Blog: Lucy Hutson

Getting her dad on to the stage wasn't so hard. Getting him to open up was harder, says the performance artist

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Hello. My name is Lucy Hutson and this is why I made a show called Bi-Curious George And Other Sidekicks with my dad.

Years ago, I was trying to get a bloke called Anthony Roberts from the Colchester Art Centre to programme a show I had called Britney Spears Custody Battle Vs Zeus In Swan Rape Shocker (I succeeded in the end), but he seemed more interested in a job I’d once had that my dad had got me.

My dad is a children’s entertainer. He goes by the name The Amazing Addrian: Professor of Punch & Judy.

The job was walking around the ferry he does his children’s shows on, dressed up as Curious George the monkey.

It actually wasn’t the first time it had been suggested that I should make a theatre show with my dad. I had resisted for a long time but in the end, well, you know, it wasn’t a bad idea and then along came one of those times when I had no idea what to make next. If you want to be a performer you need a show and I knew at least one venue that would put us on.

I knew my dad would be up for it so I started plotting to take him out of the children’s party and into the bright lights of small to medium live art venues and black box theatres. This was not the first time I’d turned to my family for material. Previously I’d filmed the female members of my family talking about what being women means to them for a live show I made about gender called If You Want Bigger Yorkshire Puddings You Need A Bigger Tin – and now it was my dad’s turn.

After all, my dad had got me to do all sorts of performance-based odd jobs for him over the years. Not that I’m complaining – I was always happy to be showing off with my dad (excusing a few very embarrassed teenage years, of course).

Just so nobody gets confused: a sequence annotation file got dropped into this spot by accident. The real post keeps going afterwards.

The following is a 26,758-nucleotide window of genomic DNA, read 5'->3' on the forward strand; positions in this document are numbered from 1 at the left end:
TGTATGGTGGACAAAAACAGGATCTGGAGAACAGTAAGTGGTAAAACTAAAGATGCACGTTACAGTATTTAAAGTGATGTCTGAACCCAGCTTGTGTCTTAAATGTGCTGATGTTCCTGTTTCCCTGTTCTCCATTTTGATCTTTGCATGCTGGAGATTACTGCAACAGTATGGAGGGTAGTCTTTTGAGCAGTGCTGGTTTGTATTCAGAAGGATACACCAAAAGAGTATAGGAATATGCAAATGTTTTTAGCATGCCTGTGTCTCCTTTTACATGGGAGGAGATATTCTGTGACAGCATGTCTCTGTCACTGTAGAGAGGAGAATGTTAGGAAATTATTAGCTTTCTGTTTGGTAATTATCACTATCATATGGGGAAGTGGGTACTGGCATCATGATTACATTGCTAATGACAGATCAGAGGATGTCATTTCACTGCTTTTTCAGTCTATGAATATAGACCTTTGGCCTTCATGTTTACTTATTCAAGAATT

There were moments I regressed to a child, arguing with him as if my far too early bedtime depended on it

I think I would have been given even more opportunities if I’d learnt to ride the unicycle he bought me or mastered more juggling skills but my co-ordination was not up to it. But, back to the subject. After my dad agreed to make the show, it became apparent that my methods of performance-creating were not what he had expected.

I’m an autobiographical performance artist. I’m used to expressing how I feel about things in front of an audience. For my dad however, it doesn’t come so easily. Don’t get me wrong – he loves attention. He can hold court with the best of them but, when it comes to more private opinions… Well, they’re locked a bit further away. But that’s exactly what I wanted from him. The good stories are the ones that are hard to tell.

At times it was like getting blood from a stone and there were moments I regressed to a child, arguing with him as if my far too early bedtime depended on it.

In the end he did well and I can only hope he is as pleased with my attempts at the magic tricks and balloon modelling that we have in the show.

I’m very happy with the performance we made. We argue over the ethics of Punch & Judy and confess about the strain my mental health has had on our relationship. We come clean and we entertain.

It’s what we set out to do: mix the genres – live artist and children’s entertainers, father and daughter.

Bi-Curious George And Other Sidekicks is at Art B&B, Blackpool, 8 Nov 

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